Violent Crime, Gender Inequalities and Well-Being: Models based on a Survey of Individual Capabilities and Crime Rates for England and Wales
Paul Anand and
Cristina Santos ()
No 56, Open Discussion Papers in Economics from The Open University, Faculty of Social Sciences, Department of Economics
Drawing on data from a new survey of individual capabilities across a range of life domains, the paper explores gender inequalities in the causes, experiences and consequences of violent crime. Measuring not only experienced violence, but also feelings of fear and vulnerability to future experiences of violence, we attempt to show how these two types of variables interact and how they impact on well-being. Socio-demographic, economic, personality and environmental differences are taken into account. Key empirical findings include: the identification of a particularly vulnerable group using data for men and women separately; gender inequalities in the propensity to experience different forms of violence; gender inequalities in the impact of key factors, such as the number of dependent children, employment status, income (household and personal) and education, on the likelihood of experiencing violence; a strong link between experienced domestic violence and vulnerability to future domestic violence for women; and strong evidence of the negative impact of selfassessed vulnerability on well-being.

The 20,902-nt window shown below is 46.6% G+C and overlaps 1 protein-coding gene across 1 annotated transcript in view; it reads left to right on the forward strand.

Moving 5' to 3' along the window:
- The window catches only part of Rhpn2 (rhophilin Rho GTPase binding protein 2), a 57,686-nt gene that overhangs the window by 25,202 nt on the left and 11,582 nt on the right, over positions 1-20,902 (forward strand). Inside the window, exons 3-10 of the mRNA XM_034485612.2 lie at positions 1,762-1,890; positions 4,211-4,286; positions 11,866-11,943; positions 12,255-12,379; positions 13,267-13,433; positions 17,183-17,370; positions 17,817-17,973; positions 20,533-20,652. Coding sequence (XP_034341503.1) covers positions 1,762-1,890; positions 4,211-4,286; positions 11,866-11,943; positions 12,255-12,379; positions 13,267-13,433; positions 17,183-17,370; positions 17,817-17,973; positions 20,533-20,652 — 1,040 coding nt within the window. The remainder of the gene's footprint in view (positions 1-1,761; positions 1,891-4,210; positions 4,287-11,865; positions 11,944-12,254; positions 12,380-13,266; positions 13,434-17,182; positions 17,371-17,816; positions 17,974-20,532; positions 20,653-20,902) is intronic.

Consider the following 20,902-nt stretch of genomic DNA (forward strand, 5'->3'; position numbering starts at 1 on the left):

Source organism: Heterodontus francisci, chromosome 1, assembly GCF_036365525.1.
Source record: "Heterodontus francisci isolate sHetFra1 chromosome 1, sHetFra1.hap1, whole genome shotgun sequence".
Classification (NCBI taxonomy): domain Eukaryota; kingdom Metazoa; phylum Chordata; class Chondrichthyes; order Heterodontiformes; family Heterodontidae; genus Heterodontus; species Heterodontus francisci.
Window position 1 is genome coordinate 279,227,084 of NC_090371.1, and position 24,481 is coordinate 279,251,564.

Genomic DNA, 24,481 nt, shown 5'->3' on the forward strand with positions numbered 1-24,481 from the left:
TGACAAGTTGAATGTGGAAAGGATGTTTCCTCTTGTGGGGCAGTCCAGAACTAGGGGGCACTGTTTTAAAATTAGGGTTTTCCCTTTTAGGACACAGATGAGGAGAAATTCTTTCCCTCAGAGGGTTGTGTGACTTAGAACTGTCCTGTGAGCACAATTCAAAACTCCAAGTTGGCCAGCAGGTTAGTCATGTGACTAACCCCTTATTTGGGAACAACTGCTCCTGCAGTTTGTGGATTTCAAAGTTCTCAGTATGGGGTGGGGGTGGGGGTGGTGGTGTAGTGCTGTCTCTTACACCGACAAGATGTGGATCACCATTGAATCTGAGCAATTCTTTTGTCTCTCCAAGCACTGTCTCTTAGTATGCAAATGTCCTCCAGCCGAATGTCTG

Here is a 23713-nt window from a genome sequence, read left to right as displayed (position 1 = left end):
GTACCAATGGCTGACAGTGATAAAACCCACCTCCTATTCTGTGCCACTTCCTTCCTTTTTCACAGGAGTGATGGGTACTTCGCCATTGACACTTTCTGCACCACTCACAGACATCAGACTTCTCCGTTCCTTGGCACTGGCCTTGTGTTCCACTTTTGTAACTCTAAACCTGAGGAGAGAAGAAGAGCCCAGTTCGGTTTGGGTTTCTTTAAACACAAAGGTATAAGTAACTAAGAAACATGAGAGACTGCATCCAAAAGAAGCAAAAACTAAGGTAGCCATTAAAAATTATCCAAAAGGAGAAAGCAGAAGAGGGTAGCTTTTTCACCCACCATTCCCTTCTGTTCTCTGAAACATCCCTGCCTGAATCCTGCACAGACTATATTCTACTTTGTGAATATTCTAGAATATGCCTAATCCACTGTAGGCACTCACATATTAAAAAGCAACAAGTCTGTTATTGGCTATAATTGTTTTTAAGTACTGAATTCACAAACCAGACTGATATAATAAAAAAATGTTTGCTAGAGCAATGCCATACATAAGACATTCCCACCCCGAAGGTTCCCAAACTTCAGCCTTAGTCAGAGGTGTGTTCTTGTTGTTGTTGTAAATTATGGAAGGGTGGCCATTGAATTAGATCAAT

Keywords: violence; gender inequalities; the capabilities approach; crime; happiness; income (search for similar items in EconPapers)
JEL-codes: I12 I31 (search for similar items in EconPapers)
Pages: 34 pages
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Published in Revue d'Economie Politique, Volume 117, Number 1, pages 135-160, January 2007.
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Journal Article: Violent crime, gender inequalities and well-being: models based on a survey of individual capabilities and crime rates for England and Wales (2007)
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Persistent link: https://EconPapers.repec.org/RePEc:opn:wpaper:56
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